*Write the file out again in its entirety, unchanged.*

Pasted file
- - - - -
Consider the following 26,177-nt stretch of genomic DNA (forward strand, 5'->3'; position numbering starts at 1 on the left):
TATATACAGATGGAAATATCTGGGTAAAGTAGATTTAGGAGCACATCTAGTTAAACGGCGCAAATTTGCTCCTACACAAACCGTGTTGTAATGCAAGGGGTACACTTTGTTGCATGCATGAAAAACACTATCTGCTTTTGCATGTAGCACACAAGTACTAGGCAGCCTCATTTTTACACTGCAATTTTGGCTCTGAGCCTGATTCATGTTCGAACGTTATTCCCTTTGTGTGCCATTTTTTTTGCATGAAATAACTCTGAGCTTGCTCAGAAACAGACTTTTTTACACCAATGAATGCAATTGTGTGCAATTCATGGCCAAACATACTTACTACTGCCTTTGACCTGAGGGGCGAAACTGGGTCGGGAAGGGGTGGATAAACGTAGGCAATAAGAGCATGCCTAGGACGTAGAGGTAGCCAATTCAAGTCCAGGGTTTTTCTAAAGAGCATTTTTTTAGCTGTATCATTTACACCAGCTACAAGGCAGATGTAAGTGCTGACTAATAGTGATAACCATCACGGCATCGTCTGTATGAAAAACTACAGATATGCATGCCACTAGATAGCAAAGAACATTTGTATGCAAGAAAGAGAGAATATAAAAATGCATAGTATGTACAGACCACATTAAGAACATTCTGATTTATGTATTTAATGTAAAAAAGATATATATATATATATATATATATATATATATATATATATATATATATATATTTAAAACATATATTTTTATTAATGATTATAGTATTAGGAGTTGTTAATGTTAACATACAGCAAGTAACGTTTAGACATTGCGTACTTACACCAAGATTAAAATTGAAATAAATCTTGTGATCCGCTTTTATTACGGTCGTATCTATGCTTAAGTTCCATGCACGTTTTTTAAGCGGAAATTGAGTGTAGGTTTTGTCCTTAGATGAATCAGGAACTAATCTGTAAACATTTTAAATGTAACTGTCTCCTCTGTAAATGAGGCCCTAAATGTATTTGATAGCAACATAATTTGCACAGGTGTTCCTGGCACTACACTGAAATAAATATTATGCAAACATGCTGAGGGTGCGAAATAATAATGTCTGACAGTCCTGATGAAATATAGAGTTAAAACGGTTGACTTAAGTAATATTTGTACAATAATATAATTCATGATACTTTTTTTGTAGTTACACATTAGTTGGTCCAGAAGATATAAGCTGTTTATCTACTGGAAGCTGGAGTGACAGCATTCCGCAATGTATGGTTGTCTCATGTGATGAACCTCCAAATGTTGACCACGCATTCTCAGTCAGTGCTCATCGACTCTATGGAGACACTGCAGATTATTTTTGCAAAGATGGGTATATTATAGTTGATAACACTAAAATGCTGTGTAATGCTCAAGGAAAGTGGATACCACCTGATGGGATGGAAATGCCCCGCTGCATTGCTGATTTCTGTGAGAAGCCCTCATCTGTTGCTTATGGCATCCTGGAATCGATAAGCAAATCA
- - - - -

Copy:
Consider the following 26,177-nt stretch of genomic DNA (forward strand, 5'->3'; position numbering starts at 1 on the left):
TATATACAGATGGAAATATCTGGGTAAAGTAGATTTAGGAGCACATCTAGTTAAACGGCGCAAATTTGCTCCTACACAAACCGTGTTGTAATGCAAGGGGTACACTTTGTTGCATGCATGAAAAACACTATCTGCTTTTGCATGTAGCACACAAGTACTAGGCAGCCTCATTTTTACACTGCAATTTTGGCTCTGAGCCTGATTCATGTTCGAACGTTATTCCCTTTGTGTGCCATTTTTTTTGCATGAAATAACTCTGAGCTTGCTCAGAAACAGACTTTTTTACACCAATGAATGCAATTGTGTGCAATTCATGGCCAAACATACTTACTACTGCCTTTGACCTGAGGGGCGAAACTGGGTCGGGAAGGGGTGGATAAACGTAGGCAATAAGAGCATGCCTAGGACGTAGAGGTAGCCAATTCAAGTCCAGGGTTTTTCTAAAGAGCATTTTTTTAGCTGTATCATTTACACCAGCTACAAGGCAGATGTAAGTGCTGACTAATAGTGATAACCATCACGGCATCGTCTGTATGAAAAACTACAGATATGCATGCCACTAGATAGCAAAGAACATTTGTATGCAAGAAAGAGAGAATATAAAAATGCATAGTATGTACAGACCACATTAAGAACATTCTGATTTATGTATTTAATGTAAAAAAGATATATATATATATATATATATATATATATATATATATATATATATATATATTTAAAACATATATTTTTATTAATGATTATAGTATTAGGAGTTGTTAATGTTAACATACAGCAAGTAACGTTTAGACATTGCGTACTTACACCAAGATTAAAATTGAAATAAATCTTGTGATCCGCTTTTATTACGGTCGTATCTATGCTTAAGTTCCATGCACGTTTTTTAAGCGGAAATTGAGTGTAGGTTTTGTCCTTAGATGAATCAGGAACTAATCTGTAAACATTTTAAATGTAACTGTCTCCTCTGTAAATGAGGCCCTAAATGTATTTGATAGCAACATAATTTGCACAGGTGTTCCTGGCACTACACTGAAATAAATATTATGCAAACATGCTGAGGGTGCGAAATAATAATGTCTGACAGTCCTGATGAAATATAGAGTTAAAACGGTTGACTTAAGTAATATTTGTACAATAATATAATTCATGATACTTTTTTTGTAGTTACACATTAGTTGGTCCAGAAGATATAAGCTGTTTATCTACTGGAAGCTGGAGTGACAGCATTCCGCAATGTATGGTTGTCTCATGTGATGAACCTCCAAATGTTGACCACGCATTCTCAGTCAGTGCTCATCGACTCTATGGAGACACTGCAGATTATTTTTGCAAAGATGGGTATATTATAGTTGATAACACTAAAATGCTGTGTAATGCTCAAGGAAAGTGGATACCACCTGATGGGATGGAAATGCCCCGCTGCATTGCTGATTTCTGTGAGAAGCCCTCATCTGTTGCTTATGGCATCCTGGAATCGATAAGCAAATCA